Still recovering from that powerful moment, I almost didn’t notice that to my other side, Kamlin  approached me with interest. Her mahout gave me some tamarind to offer her. I am told  it is not only good for this middle aged elephant’s digestion, but a tasty treat as well. She took the treat and let me touch her cheek and shoulder gently. We’ll never know what Kamlin endured in her younger years, but here at the Cambodia Wildlife Sanctuary, she is safe and not afraid of human touch. She is free to come and go as she pleases and luckily for me, she chose to stay and share her greatness with me.

Capuchin with camera man

This rescued capuchin couldn’t resist our videographer, Lynn!

After Kamlin joined her friend in the forest, we walked down to the primate rescue enclosure where we met a few long and curly tailed capuchins, a silver langur, and a very acrobatic gibbon. The monkeys were delightfully friendly and particularly interested in our videographer, Lynn. These primates were being kept as pets in very small cages and no access to natural behavior opportunities. Our new friend, Sep, an Austrailian volunteer who came to CWS to help out about a year ago, and just never left, is charged with caring for these creatures. He hopes to see them returned to the wild some day, but for now, Sep is helping Darrick find funding to expand the primate habitat,  as they believe there are more primates being kept as pets in the area.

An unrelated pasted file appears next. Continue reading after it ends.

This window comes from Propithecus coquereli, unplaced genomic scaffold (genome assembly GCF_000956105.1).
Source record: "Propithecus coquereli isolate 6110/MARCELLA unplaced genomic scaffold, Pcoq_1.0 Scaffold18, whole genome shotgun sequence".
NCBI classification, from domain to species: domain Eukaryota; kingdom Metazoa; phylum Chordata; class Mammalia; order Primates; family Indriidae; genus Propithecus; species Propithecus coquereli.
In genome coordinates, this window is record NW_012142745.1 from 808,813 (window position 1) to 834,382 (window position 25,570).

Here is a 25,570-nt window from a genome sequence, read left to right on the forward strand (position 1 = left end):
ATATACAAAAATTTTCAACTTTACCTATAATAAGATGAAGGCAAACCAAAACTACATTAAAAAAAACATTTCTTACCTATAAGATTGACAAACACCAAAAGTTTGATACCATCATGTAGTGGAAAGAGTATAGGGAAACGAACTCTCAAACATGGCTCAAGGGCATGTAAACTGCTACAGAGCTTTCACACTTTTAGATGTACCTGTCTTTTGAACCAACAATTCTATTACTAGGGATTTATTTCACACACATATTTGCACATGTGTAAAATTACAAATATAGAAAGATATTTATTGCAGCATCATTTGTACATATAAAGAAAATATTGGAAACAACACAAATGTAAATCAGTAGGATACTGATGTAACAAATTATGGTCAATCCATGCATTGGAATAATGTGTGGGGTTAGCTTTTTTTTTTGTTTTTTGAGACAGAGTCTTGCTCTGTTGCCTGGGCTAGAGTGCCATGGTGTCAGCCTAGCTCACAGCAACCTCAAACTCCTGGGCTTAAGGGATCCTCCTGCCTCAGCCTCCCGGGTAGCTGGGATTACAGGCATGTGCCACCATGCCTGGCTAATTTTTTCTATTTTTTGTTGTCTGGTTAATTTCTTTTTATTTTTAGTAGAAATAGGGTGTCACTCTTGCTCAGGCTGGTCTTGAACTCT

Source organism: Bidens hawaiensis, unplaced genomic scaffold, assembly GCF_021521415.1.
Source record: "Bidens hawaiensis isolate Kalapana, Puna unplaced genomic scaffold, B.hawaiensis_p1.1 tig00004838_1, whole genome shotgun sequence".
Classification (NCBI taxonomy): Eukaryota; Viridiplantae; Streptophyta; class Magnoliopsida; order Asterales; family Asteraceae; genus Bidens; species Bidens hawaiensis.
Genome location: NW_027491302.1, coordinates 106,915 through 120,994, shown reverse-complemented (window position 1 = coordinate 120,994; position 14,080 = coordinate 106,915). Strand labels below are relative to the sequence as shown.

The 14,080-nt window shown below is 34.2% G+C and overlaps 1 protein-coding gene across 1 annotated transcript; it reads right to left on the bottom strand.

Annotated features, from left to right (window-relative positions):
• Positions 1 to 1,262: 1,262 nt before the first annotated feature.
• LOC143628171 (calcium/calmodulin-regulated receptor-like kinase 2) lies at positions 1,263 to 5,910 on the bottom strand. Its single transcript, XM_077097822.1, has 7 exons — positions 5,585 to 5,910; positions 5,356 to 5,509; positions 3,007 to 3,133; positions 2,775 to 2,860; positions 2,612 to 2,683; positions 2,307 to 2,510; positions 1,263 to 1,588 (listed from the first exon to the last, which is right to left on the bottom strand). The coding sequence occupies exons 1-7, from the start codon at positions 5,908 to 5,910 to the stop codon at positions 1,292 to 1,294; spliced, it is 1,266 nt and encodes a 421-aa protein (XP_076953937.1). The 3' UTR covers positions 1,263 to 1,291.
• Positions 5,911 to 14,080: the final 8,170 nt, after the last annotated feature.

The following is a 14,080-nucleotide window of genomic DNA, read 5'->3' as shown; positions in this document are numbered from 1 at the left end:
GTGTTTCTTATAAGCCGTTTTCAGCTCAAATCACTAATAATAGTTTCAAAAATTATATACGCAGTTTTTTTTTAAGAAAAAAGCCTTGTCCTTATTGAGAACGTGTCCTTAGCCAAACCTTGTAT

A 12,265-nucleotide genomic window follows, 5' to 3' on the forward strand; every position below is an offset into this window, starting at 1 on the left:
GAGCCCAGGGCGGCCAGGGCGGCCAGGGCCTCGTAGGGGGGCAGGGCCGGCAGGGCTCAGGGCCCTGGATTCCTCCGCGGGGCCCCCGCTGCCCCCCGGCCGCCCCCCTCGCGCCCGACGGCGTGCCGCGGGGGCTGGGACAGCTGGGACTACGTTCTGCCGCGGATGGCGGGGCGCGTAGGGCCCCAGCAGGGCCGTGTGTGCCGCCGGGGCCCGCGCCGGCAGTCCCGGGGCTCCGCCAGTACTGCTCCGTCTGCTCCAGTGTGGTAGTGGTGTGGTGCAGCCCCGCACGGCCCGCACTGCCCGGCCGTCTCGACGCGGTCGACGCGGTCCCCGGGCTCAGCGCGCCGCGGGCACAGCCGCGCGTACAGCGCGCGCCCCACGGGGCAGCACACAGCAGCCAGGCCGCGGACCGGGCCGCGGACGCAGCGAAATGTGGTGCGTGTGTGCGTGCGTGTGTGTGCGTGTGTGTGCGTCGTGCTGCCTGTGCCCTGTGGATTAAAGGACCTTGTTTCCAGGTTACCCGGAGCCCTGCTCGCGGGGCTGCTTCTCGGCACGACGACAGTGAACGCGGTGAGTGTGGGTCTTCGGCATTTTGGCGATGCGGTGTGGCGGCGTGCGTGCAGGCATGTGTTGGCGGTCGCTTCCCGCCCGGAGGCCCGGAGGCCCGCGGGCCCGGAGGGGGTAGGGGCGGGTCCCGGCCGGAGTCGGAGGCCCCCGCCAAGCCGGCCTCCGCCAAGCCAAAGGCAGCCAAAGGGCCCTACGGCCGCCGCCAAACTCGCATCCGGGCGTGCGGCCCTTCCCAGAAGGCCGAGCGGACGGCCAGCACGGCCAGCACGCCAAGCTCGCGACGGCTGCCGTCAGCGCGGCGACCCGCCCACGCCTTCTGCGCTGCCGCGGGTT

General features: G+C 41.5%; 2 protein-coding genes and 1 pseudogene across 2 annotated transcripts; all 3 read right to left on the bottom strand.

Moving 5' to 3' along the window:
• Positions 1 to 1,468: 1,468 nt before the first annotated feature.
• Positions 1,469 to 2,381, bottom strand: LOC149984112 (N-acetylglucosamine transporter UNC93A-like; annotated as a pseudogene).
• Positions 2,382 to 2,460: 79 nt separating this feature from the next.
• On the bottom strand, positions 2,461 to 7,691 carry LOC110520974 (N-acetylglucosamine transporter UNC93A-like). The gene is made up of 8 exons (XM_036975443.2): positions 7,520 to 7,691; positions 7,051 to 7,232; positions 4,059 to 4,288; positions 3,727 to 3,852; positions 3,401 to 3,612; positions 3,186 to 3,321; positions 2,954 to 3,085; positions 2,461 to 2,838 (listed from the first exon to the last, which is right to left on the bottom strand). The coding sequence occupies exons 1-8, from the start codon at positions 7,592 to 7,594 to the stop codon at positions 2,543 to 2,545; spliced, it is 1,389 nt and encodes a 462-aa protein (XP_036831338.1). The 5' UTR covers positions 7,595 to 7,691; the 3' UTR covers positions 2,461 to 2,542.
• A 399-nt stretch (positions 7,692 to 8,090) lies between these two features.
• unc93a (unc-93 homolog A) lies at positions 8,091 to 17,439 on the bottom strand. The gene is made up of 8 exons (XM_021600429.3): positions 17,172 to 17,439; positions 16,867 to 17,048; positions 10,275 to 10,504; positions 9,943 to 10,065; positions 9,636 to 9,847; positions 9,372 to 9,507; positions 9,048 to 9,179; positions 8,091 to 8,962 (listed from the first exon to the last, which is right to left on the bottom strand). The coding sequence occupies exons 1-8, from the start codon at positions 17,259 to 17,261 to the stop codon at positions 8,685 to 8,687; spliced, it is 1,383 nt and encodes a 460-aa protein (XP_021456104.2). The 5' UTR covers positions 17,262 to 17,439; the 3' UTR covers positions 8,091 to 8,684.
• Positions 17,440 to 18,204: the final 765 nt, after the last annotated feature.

We continued on our walk around the perimeter of what Darrick envisions to be a 300 acre elephant territory. At one of Darrick’s other elephant sanctuaries, there are 20 recently rehabilitated elephants who are ready to live more freely.  Darrick hopes to secure the perimeter of the 300 acres with solar electric fencing which would allow the 20 elephants from Thailand to come and live safely and securely while roaming free and uncontained, with Kamlin and Arun Rhe


This area is being cleared for the future bull elephant enclosure at Cambodia Wildlife Sanctuary.